As we reach the midpoint of the first week of Advent, we move from Jesus's firm reminder to "Watch!" on Sunday, to the call of the first apostles - and in turn us - on Monday, to being reminded yesterday to remain childlike, to hearing Matthew's account of feeding the 5,000 today (Matthew 15:29-37).
While I'm not saying that this is a straight line, I do see a connection.
Watch! Do we have childlike eyes to see this miracle for what it is - a miracle? Do we have childlike ears to listen to it yet again and not dismiss it out of familiarity but rather embrace it with wonder? Do we have the trust of a child to give Jesus what we have, even if it is seemingly too little to make a difference? Have we accepted the call to participate in the miracles present in our lives today, even if it means that we aren't the ones performing the miracles themselves?
And, are we full? Have we emptied ourselves enough in order for Jesus to bring us to fullness of life in Him, the fullness for which we were created?
Last Thursday, I was blessed and privileged enough to finish Thanksgiving dinner full. In fact, I'm blessed and privileged enough to have been full after just about every meal of my life. As my parents used to say to me and my siblings, if you're hungry after a meal at the Zelenka house, it's your own fault.
My heart is another organ that has been consistently full throughout my life. My parents created a loving home and provided models of commitment and sacrifice that I try to pass on to my own family. I married my best friend and we have three amazing kids. I've been fortunate to have more friends than enemies, if I can even say that I've ever had any of the latter.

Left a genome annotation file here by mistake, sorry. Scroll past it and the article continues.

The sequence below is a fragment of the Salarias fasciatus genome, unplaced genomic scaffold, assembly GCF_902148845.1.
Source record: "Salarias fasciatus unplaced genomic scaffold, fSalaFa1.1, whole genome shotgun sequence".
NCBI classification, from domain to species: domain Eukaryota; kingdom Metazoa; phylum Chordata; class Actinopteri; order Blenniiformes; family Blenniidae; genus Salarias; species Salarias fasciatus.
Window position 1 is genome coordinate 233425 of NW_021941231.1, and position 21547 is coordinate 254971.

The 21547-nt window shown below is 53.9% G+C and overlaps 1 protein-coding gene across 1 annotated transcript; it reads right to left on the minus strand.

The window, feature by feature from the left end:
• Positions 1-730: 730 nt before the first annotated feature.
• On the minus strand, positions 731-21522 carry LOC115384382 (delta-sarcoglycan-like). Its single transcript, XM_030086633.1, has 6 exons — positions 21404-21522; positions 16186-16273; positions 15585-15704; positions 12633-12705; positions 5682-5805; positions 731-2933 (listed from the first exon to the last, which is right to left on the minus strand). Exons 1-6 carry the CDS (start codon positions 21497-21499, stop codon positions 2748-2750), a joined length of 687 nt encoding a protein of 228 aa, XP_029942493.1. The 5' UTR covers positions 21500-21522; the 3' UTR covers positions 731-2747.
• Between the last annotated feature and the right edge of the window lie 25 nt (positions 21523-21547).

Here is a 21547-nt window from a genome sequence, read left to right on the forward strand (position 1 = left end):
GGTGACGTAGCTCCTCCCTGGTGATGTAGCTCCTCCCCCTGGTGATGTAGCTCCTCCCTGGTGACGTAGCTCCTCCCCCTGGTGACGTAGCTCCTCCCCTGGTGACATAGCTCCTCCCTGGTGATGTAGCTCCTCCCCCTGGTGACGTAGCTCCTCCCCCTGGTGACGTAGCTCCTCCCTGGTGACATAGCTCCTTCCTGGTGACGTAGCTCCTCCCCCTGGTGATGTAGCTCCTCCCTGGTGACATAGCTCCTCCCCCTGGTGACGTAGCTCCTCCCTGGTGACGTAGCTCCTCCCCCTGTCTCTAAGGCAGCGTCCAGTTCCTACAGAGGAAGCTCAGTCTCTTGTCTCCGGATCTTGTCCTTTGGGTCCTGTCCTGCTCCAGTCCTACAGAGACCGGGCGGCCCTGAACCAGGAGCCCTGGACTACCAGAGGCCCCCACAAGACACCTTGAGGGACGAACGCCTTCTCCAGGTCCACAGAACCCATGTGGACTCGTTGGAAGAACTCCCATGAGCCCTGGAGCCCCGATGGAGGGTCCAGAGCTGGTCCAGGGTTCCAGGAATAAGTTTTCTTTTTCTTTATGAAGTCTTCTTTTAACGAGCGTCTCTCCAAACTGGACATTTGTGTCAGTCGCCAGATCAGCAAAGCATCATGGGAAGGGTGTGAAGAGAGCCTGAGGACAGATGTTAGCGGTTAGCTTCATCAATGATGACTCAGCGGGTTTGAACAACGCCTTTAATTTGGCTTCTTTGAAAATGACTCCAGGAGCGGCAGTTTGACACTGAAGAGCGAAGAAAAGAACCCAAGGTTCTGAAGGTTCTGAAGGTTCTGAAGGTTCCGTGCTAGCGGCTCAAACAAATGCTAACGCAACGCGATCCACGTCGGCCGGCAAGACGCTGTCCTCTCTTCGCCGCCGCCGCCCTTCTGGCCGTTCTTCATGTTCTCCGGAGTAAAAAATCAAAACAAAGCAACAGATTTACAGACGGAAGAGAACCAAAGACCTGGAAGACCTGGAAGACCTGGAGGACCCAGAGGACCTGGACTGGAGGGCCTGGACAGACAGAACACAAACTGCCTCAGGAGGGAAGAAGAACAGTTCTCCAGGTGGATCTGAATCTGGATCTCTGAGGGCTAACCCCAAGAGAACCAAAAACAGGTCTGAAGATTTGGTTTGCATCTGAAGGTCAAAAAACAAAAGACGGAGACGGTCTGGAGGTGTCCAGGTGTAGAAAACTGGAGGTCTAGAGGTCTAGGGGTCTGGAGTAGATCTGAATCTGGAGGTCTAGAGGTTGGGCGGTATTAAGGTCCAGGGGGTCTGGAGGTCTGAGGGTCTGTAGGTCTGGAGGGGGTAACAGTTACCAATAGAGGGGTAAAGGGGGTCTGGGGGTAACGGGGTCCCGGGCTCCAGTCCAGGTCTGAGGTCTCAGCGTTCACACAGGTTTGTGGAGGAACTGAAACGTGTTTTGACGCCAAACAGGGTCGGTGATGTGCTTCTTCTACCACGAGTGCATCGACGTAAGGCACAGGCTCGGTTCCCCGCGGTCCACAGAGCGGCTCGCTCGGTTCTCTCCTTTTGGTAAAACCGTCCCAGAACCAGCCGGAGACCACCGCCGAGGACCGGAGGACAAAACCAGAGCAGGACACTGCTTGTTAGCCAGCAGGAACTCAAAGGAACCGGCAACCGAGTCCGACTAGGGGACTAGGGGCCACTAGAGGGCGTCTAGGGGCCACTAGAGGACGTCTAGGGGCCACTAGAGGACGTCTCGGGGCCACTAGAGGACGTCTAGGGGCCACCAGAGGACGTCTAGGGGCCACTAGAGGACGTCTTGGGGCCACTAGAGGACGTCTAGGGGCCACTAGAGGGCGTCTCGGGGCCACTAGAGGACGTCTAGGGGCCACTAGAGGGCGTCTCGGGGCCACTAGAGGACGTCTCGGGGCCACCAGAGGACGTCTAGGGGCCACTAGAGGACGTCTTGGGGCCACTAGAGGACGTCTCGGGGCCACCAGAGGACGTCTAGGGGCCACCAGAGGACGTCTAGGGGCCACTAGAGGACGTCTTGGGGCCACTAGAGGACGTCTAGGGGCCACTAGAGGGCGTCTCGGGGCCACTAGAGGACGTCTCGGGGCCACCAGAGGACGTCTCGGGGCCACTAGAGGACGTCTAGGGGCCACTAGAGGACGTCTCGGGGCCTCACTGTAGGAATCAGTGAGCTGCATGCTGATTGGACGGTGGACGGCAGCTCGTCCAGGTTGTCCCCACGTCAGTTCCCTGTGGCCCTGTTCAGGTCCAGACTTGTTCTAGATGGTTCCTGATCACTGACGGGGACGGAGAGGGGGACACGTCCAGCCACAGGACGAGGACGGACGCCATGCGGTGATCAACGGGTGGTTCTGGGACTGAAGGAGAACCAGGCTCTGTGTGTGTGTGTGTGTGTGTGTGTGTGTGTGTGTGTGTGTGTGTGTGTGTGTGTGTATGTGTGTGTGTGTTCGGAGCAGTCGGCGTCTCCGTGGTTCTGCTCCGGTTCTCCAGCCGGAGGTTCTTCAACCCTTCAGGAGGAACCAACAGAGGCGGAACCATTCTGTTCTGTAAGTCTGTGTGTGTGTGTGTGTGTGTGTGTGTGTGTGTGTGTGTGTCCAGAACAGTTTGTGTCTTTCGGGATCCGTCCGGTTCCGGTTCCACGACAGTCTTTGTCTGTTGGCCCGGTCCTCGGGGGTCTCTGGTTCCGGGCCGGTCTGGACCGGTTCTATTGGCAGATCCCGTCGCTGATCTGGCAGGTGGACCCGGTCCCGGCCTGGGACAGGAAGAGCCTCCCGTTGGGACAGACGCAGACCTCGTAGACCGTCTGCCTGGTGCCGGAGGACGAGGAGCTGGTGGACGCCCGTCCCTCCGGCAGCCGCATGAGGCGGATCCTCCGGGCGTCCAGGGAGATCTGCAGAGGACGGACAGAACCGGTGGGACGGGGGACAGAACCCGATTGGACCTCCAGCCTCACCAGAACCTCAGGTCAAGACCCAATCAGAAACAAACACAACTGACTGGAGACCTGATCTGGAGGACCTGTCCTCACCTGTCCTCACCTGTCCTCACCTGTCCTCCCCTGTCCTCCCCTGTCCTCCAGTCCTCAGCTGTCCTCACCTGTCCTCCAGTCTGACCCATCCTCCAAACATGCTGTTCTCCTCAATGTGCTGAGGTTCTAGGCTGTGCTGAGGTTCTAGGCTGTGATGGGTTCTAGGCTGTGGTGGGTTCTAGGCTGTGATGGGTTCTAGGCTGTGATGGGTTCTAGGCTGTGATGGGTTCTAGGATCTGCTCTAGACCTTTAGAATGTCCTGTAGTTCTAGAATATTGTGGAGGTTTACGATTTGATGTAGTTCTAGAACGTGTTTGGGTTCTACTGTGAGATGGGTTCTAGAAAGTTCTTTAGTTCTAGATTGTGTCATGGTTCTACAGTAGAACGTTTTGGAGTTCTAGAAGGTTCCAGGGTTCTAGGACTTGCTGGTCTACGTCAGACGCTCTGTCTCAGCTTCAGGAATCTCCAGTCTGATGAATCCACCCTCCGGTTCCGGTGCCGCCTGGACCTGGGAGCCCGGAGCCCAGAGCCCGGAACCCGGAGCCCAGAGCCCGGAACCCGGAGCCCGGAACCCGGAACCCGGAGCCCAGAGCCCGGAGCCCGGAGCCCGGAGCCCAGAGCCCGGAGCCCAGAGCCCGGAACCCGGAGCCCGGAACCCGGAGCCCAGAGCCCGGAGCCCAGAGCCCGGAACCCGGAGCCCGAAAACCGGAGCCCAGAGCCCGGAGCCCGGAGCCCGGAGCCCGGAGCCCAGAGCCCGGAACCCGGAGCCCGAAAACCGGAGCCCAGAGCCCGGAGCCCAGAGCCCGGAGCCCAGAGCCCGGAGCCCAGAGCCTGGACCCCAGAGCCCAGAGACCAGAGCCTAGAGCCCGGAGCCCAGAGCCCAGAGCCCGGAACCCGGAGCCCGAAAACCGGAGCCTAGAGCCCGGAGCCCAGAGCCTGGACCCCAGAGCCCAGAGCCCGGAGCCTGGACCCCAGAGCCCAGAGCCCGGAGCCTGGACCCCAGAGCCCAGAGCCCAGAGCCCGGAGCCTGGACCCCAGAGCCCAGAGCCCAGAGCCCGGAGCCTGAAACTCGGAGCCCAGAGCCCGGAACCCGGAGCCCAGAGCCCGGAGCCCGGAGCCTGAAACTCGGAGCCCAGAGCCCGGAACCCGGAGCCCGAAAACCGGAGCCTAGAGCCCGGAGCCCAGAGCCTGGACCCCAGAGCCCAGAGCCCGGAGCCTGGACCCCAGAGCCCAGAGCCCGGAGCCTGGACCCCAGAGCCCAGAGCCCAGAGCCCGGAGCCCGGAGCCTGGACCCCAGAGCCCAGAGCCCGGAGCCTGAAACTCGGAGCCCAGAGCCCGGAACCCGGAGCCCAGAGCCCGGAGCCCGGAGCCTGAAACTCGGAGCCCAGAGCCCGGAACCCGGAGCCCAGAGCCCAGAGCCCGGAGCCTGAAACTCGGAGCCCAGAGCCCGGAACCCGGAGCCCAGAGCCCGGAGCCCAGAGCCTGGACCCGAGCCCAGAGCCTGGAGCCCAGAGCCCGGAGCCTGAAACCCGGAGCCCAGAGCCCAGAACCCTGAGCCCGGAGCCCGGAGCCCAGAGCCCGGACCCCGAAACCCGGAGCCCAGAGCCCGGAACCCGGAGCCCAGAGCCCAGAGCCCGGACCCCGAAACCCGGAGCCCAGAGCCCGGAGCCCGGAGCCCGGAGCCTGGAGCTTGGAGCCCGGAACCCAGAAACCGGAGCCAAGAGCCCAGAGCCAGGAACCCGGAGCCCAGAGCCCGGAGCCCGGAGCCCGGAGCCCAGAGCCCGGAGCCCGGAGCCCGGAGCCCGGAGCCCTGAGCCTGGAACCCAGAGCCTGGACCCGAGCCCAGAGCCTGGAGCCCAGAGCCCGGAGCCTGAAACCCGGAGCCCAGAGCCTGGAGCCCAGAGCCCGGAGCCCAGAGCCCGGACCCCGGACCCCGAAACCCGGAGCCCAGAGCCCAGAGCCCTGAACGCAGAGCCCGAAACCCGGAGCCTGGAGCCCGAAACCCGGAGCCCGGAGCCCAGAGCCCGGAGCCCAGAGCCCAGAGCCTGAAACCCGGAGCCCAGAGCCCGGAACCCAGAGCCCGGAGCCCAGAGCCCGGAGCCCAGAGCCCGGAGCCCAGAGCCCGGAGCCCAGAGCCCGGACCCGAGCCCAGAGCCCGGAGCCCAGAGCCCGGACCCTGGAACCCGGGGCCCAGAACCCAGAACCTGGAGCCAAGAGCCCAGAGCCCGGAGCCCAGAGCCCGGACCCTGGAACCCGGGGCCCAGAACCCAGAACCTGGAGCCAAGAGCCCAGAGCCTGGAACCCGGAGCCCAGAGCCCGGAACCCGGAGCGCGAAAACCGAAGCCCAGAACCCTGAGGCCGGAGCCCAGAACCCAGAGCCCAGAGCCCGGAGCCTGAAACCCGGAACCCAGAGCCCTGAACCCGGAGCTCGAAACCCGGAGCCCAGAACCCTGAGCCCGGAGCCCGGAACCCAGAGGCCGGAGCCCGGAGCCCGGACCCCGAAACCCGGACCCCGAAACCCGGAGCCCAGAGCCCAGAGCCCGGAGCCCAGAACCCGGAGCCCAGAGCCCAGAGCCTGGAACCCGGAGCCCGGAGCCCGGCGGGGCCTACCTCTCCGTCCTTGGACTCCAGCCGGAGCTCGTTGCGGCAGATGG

My spirit, too, has been consistently full. I've cherished the gift of my faith for as long as I can remember. From my parents and family, to my spouse and children, to teachers, priests, coaches, religious brothers and sisters, friends and colleagues, I have been surrounded by a cloud of witnesses that have supported, challenged, encouraged and exhorted me in my life of faith. The dark nights of my soul, while at times intense, have never resulted in an interruption in my prayer and worship.
In every part of my life, I am blessed and privileged to say that I am full.
And yet, I can say that somehow, I don't feel satisfied. I desire more of these good things, as if the abundance that I already possess is not enough.
Perhaps it means that I am still holding onto some loaves and fish instead of freely offering every part of myself to the Lord. Perhaps I too often focus on the spaces within me that are still empty instead of relishing the parts of me that are abundantly filled.
It wasn't until the crowd's hands were empty that they were able to accept the graces of the Lord's feast. It's hard to receive something if our hands are clenched.
Furthermore, Jesus - the way, the truth and the life - offers thanks to His Father, our Father, before breaking the bread and giving it to His disciples for distribution.
This Advent, may we prepare room in the inn of our hearts by offering thanks for our gifts before freely giving them away to others, so that this Christmas we might sing along with heaven and nature...
For it is in giving that we receive, and it is in emptying ourselves that we can become full: of joy, of thanks, of love, and of Him.